Maybe it has something to do with the weather this time of the year, but I find myself giving considerably more flowers to people during the spring and summer! Flowers were recently given on Mother’s Day, of course, but there are also a number of weddings, graduations, birthdays, and baby showers that all call for some floral accompaniment in the weeks ahead. When choosing what combination to buy, not only do I select flowers based on how beautiful they are, I also choose them based on how long the recipient will be able to enjoy them after they’ve been cut! I wouldn’t want to take home a gorgeous bouquet only to have it wilt three days later, would you?
If you have the same flora frame of mind, here’s a list of the top ten flowers with the longest vase life and what to do to maximize their longevity if you receive them.
10. Iris, vase life of 2 to 4 days, buds can be forced open by peeling back the protective leaf. The iris takes its name from the Greek word for “rainbow” and can be found in virtually every part of the world. The most popular color for floral arrangements are blue, yellow, and white.
9. Tulips, vase life of 3 to 7 days, place under a light source. If a few tulip heads droop, perk them up by poking a hole just beneath the flower head with a pin to allow air to escape and water to move up the stem.
8. Lily, vase life of 4 to 8 days, beware of easy bruising. Lilies are known to be the May birth flower so you’re not imagining things if you happen to see more of them around this month.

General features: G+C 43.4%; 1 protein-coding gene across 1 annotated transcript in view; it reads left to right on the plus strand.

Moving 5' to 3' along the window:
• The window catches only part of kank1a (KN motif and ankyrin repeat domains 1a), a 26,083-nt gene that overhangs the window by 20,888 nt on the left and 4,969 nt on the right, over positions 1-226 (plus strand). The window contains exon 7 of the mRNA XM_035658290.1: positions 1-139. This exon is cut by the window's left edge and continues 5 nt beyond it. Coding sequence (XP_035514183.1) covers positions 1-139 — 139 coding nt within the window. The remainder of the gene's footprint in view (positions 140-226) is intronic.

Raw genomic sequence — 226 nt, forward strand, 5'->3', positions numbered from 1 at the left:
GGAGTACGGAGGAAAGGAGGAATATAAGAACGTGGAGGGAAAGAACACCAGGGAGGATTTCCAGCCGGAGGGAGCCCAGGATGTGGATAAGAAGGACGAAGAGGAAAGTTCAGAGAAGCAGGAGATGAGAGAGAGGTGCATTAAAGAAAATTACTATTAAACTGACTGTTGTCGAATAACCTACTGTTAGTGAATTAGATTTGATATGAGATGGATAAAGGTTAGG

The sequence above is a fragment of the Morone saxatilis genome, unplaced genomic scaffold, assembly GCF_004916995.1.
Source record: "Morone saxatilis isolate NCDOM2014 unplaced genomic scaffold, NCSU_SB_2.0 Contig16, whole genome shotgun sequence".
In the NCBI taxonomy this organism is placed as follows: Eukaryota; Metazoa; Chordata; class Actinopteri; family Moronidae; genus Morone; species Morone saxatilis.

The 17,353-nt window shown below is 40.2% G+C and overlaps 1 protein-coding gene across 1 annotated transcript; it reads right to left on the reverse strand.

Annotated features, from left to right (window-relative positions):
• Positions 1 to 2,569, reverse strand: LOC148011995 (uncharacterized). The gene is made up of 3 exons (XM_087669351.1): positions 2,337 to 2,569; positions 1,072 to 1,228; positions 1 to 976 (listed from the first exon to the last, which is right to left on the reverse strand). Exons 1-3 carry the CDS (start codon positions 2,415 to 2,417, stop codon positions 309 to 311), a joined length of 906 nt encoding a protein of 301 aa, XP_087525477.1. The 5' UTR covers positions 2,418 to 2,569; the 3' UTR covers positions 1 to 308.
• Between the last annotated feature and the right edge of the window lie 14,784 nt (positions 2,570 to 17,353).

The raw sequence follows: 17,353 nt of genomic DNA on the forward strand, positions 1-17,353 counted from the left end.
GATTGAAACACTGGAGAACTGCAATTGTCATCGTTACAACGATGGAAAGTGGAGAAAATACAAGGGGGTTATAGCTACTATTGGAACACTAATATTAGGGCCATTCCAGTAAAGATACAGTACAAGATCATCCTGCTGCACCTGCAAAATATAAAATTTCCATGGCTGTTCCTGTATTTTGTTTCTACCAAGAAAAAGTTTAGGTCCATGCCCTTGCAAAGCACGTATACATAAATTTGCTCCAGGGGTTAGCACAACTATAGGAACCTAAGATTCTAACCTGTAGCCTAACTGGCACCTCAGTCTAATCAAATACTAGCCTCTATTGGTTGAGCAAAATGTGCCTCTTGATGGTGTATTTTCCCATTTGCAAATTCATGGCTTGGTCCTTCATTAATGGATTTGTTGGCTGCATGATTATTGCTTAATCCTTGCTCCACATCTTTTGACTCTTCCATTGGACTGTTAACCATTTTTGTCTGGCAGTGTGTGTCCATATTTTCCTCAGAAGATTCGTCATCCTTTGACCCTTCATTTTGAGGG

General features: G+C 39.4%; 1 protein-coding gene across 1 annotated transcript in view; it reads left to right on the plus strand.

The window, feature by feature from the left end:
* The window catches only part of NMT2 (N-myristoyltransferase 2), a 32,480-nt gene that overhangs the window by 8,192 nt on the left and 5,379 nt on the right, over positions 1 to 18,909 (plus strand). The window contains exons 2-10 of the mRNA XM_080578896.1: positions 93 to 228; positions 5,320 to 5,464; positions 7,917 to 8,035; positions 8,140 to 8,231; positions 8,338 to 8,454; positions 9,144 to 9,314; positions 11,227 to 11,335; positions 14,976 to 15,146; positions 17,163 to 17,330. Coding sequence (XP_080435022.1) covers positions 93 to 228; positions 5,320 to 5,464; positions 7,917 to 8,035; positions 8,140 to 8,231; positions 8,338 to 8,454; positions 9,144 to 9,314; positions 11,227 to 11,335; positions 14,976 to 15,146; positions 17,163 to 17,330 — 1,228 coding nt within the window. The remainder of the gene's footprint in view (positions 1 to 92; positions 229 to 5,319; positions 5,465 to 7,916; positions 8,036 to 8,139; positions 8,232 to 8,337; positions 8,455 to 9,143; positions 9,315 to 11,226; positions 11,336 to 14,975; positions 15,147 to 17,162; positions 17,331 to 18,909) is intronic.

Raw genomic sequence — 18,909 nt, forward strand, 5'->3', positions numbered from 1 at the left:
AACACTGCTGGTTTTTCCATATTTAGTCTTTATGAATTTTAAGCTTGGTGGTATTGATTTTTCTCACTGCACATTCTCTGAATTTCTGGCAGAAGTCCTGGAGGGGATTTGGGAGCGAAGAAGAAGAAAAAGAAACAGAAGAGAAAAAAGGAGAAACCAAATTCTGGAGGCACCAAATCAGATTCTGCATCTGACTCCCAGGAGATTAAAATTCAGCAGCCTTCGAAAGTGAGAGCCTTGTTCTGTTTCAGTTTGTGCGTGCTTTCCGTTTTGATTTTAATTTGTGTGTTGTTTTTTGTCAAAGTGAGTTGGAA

7. Sunflowers, vase life of 7 to 10 days, keep well watered to maintain strong stems. A great addition to a gift that’s meant to bring smiles and cheer.
6. Roses, vase life of 7 to 10 days, do not remove thorns from stem and check water frequently.
5. Daisy, vase life of 7 to 14 days, check water levels frequently as flowers are susceptible to bacteria.
4. Chrysanthemum, vase life of 7 to 14 days, check water levels frequently as flowers are susceptible to bacteria. Also called mums, these flowers come in a variety of shapes, sizes, colors and bloom forms.
3. Carnation, vase life of 14 to 21 days, very durable. Carnations express love, fascination, and distinction, making them a very common sight (and a great choice in terms of longevity) within bouquets.
2. Pincushion Protea, vase life of 14 to 21 days, add sugar to vase water to prolong life. These flowers are great for adding a bit of an exotic flare to an arrangement due to their unusual structure.
1. King Protea, also known as King Sugar Bush, vase life of 14 to 21 days, split stem ends for maximum water absorption. Proteas also dry beautifully so you have the option of leaving them displayed for a much longer amount of time!
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About Cristina Rinaldi
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